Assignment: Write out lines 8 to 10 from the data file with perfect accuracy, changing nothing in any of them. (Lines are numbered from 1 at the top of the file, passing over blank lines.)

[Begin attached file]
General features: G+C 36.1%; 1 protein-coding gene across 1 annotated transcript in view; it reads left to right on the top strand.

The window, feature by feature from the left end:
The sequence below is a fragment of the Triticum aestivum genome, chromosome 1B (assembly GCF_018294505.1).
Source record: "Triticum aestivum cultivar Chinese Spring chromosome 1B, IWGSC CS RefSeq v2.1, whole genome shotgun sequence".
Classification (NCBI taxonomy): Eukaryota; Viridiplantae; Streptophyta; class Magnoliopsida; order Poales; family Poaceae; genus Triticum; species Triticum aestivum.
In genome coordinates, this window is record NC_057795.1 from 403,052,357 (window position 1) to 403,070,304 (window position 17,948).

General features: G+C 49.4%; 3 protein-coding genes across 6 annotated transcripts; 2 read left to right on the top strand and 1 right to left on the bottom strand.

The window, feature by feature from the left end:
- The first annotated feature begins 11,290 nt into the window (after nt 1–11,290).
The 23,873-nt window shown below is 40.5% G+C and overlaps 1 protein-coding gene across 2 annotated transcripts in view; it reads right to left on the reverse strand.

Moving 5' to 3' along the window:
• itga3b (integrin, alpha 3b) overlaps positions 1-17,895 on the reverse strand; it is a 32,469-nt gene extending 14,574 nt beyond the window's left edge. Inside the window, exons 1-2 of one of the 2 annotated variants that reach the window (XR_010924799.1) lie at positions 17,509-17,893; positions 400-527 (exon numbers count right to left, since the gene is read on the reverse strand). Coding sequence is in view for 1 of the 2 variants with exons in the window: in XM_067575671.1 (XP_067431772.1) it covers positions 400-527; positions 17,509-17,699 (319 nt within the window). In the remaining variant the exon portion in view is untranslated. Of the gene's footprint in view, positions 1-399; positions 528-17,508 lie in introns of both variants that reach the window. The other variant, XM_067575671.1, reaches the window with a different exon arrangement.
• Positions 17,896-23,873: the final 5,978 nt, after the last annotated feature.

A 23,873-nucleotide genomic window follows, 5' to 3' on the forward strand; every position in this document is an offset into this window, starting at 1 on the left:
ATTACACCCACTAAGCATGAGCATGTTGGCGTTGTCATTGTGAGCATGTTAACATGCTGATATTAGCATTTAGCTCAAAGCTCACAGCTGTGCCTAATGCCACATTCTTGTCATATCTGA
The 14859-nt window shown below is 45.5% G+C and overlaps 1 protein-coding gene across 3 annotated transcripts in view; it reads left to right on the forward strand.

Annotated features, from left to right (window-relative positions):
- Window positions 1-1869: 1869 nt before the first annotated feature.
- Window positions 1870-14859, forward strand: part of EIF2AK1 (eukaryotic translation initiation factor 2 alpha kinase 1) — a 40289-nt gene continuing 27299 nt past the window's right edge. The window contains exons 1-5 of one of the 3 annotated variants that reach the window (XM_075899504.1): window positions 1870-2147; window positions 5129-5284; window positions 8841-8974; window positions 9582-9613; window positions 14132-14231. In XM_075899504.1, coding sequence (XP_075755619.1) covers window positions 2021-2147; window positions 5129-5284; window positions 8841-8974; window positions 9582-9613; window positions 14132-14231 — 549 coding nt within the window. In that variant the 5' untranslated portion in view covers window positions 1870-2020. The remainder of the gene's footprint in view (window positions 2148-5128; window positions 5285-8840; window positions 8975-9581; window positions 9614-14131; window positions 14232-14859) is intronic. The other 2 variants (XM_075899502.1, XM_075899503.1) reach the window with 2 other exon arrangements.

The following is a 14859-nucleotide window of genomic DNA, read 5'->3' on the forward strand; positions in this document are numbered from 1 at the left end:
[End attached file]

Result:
The window, feature by feature from the left end:
- The first annotated feature begins 11,290 nt into the window (after nt 1–11,290).
The 23,873-nt window shown below is 40.5% G+C and overlaps 1 protein-coding gene across 2 annotated transcripts in view; it reads right to left on the reverse strand.